Better to just quietly ride the downslope of the decline and fall of western civilization. Try not to make the Chinese angry or get in their way. Speak softly and carry a big English-Mandarin dictionary. Maybe we'll get another turn at the top in a thousand years or so. Also, marry a cute asian girl and try to breed your DNA into asian stock.
  8. SuperWatto Manager Emeritus

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    [image=http://graphics8.nytimes.com/images/2008/03/16/world/16dalailama-600.jpg]
  9. Fire_Ice_Death Chosen One

    Member Since:
    Feb 15, 2001
    star 7
    I haven't lived nearly long enough on this planet to become an expert, but I'm pretty sure most predictions are crap. Especially when they come from doom and gloomers. And the news. Which is itself a doom and gloom organization.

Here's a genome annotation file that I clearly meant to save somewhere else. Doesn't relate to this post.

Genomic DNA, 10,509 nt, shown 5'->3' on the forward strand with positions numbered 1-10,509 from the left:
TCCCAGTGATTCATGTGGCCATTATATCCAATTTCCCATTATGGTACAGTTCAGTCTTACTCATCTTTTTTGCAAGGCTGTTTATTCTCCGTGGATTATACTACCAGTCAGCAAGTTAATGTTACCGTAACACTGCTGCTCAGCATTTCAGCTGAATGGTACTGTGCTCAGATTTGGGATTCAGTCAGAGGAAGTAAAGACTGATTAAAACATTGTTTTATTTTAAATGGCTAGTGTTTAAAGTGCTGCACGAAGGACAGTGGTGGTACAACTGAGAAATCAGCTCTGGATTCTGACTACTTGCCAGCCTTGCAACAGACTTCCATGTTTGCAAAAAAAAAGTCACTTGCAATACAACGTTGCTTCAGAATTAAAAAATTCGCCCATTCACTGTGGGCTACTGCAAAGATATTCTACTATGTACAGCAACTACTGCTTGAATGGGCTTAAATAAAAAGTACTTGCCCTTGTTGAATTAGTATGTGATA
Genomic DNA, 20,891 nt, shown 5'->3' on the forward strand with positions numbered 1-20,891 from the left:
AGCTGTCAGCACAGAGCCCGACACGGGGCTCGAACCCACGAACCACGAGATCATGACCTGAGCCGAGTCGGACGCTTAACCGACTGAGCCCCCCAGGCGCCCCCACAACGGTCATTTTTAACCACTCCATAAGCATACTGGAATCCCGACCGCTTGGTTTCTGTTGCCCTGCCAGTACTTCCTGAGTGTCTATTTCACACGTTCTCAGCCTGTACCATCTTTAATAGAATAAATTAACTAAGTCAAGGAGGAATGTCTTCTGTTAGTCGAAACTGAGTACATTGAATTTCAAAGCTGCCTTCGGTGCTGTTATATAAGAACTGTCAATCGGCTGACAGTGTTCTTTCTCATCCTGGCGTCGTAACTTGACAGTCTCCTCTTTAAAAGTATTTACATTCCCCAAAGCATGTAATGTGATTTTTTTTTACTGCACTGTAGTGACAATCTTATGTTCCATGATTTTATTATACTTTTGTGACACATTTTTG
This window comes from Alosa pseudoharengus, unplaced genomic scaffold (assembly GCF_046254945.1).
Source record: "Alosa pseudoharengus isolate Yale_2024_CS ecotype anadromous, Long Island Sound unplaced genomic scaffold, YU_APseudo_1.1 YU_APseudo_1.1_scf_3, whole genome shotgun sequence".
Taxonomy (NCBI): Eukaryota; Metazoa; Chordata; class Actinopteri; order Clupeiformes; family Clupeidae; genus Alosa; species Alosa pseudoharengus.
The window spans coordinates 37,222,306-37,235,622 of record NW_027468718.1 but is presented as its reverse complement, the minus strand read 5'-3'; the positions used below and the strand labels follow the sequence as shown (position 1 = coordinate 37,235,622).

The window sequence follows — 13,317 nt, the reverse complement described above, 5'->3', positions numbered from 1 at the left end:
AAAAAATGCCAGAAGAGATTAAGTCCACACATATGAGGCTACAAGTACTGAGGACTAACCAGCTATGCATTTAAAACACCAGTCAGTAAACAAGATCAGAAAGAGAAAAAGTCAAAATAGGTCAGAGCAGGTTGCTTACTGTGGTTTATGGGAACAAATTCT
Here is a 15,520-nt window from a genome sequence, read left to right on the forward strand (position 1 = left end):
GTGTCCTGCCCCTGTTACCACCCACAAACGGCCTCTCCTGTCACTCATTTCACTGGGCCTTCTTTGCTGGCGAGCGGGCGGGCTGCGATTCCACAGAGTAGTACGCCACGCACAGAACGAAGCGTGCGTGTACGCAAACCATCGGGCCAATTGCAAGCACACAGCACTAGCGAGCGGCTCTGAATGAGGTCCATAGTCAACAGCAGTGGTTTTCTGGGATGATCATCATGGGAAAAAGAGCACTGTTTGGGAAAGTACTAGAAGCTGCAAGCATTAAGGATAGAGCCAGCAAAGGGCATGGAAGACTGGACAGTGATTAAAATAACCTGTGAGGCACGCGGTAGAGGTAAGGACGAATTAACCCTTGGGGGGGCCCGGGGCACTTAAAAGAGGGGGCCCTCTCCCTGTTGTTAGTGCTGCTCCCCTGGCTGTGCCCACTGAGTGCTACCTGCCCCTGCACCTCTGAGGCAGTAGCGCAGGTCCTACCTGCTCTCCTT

I'm not saying that predictions don't have merit. Just that most of them are oftentimes wrong or not even close to reality.
  10. Jabbadabbado Manager Emeritus

    Member Since:
    Mar 19, 1999
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    People have a hard time recognizing major paradigm shifts, whether in science or politics or economics or culture. The United States has been in relative economic decline since the 70s, but the collapse of the Soviet Union and being hailed briefly as a hyperpower in the 1990s (and then letting it go to our heads in the 2000s) obscured the fall. The decline of western civilization has been so slow that it takes us a while to catch on.